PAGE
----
Australian travellers often visit the game reserves in the northeast, the largest of which is Kruger National Park on the border with Mozambique. There are a variety of other game reserves scattered around the country. Capetown and surrounding wineries are other popular destinations, as well as the famous Garden Route along the south coast. Victoria Falls (on the border of Zimbabwe and Zambia) is a common side trip.
The following information provides some broad and general guidelines about health risks and recommendations for travel to South Africa and Victoria Falls. This should not be taken as a substitute for a personal consultation with one of our travel health doctors, whose advice will be specific for you and your trip and may include some things not mentioned here.
Six to eight weeks out from departure is a good time to have a travel health consultation. You may need blood tests to check immunity to diseases or need a course of vaccines like rabies for example, and this gives you plenty of time to get everything completed. If you are travelling sooner however it's not too late for an appointment, simply make one as soon as you can.
Mosquito avoidance is essential, with insects transmitting diseases such as dengue, chikungunya and malaria. Medication options for malaria will be discussed during your consultation.
Travellers diarrhoea, giardia and dysentery are just some of the illnesses caused by contaminated food and water. Risk is much higher if visiting and eating in townships or poorer rural areas.
As well as being up to date for routine childhood vaccines such as tetanus, measles and Hep B, the following vaccines are often recommended for travel to this region – Hep A, typhoid, rabies and influenza. Decisions regarding which are most appropriate depend on duration and nature of travel, itinerary, age and underlying medical conditions.
Hepatitis A is recommended for travel to South Africa and Vic Falls.Read More
A food and water borne disease, typhoid vaccination is often recommended.
This mosquito borne parasite is present in north-eastern KwaZulu-Natal Province as far south as the Tugela River, Limpopo (Northern) Province, and Mpumalanga Province. It is present in Kruger National Park and Victoria Falls. Risk is higher during the rainy season (October through to May). Mosquito bite avoidance is essential in these areas. See us to discuss whether preventive medication is appropriate. Doxycycline also reduces the risk of African tick typhus in game park areas.Read More
Rabies occurs in dogs and other mammals throughout the country. Most travellers keep well away from larger animals in game reserves! Wash out and disinfect the wound, then see a doctor in a decent clinic ASAP as rabies shots and a tetanus booster or antibiotics may be necessary.Read More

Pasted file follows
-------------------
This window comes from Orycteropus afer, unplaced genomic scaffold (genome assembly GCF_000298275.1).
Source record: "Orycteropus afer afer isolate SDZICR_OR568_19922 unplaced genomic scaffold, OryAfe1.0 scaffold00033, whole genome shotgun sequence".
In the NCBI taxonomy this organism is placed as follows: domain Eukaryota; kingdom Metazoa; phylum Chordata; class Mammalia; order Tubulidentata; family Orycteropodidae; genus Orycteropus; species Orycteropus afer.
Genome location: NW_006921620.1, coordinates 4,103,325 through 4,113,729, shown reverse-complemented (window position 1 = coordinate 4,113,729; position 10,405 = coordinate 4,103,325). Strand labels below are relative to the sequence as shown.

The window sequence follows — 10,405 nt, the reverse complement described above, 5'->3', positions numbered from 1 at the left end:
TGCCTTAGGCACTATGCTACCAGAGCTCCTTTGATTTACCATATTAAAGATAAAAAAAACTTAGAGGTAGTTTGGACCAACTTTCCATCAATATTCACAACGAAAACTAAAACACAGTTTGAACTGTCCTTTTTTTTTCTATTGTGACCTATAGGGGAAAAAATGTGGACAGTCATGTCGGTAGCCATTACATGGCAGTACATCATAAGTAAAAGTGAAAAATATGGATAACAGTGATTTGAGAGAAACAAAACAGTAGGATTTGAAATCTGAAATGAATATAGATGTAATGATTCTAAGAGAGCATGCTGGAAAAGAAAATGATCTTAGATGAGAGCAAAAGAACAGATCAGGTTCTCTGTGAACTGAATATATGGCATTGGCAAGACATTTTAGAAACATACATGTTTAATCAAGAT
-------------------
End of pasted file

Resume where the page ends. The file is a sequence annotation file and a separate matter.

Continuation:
Spread through mosquito bites, this viral illness can present similar to Ross River virus, is usually less severe than dengue but may cause long term aches and pains
There are a few things you can do to reduce the risk of gastro spoiling your trip, including taking a water filtration drink bottle and one of our customisable medication kits with guidelines for self-treatment.Read More
Found in many parts of the world travellers to South Africa and Victoria Falls may be at risk of Zika virus.Read More
18% of the population between 15-49 years old is HIV positive in South Africa. Do not put yourself at risk. Have a full STD check on return if appropriate.
Avoid putting yourself at risk of becoming a victim of street crime as robbery, muggings and carjacking are a major problem in some urban centres. Take advice from locals as to which areas to avoid. Keep an eye on the Australian government’s website – smartraveller.gov.au
Increasing in incidence in many parts of the world, dengue is a serious mosquito borne disease.Read More
As there is no non-essential overseas travel at this time this article will simply remain as an information resource for COVID-19. See our main COVID-19 page for more detailed information. We hope to be able to inform our travelers once again after this crisis passes. The links below remain trustworthy
Over 48,000 cases of dengue fever have been reported in Sri Lanka since 1st October 2019, a significant increase in incidence. Travellers should observe strict mosquito avoidance measures, particularly during daylight hours.
As a result of recent outbreaks of measles in various countries, the Solomon Islands' will be requiring arriving travellers from/via American Samoa, Australia, Fiji, New Zealand, Philippines, Samoa, or Tonga to show proof of measles vaccination, effective December 28th 2019. Vaccination needs to have been at least 15 days prior and